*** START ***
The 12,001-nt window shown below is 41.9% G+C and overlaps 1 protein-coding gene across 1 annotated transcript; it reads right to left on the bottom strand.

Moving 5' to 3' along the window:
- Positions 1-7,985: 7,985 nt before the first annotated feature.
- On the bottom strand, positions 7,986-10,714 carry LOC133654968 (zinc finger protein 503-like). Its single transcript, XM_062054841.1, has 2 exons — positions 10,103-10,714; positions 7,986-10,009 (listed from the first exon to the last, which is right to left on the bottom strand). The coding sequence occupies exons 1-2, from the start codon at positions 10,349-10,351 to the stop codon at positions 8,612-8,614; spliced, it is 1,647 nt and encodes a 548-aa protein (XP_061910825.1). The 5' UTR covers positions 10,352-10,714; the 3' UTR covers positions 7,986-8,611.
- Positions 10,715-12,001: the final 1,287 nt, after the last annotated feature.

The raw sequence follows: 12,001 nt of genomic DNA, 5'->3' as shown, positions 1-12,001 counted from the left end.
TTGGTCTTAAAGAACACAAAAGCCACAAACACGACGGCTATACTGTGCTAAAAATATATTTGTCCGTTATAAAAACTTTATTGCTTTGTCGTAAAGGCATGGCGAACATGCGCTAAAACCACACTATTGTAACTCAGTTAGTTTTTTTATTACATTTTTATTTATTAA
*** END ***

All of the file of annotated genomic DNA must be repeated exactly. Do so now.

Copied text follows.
The 12,001-nt window shown below is 41.9% G+C and overlaps 1 protein-coding gene across 1 annotated transcript; it reads right to left on the bottom strand.

Moving 5' to 3' along the window:
- Positions 1-7,985: 7,985 nt before the first annotated feature.
- On the bottom strand, positions 7,986-10,714 carry LOC133654968 (zinc finger protein 503-like). Its single transcript, XM_062054841.1, has 2 exons — positions 10,103-10,714; positions 7,986-10,009 (listed from the first exon to the last, which is right to left on the bottom strand). The coding sequence occupies exons 1-2, from the start codon at positions 10,349-10,351 to the stop codon at positions 8,612-8,614; spliced, it is 1,647 nt and encodes a 548-aa protein (XP_061910825.1). The 5' UTR covers positions 10,352-10,714; the 3' UTR covers positions 7,986-8,611.
- Positions 10,715-12,001: the final 1,287 nt, after the last annotated feature.

The raw sequence follows: 12,001 nt of genomic DNA, 5'->3' as shown, positions 1-12,001 counted from the left end.
TTGGTCTTAAAGAACACAAAAGCCACAAACACGACGGCTATACTGTGCTAAAAATATATTTGTCCGTTATAAAAACTTTATTGCTTTGTCGTAAAGGCATGGCGAACATGCGCTAAAACCACACTATTGTAACTCAGTTAGTTTTTTTATTACATTTTTATTTATTAA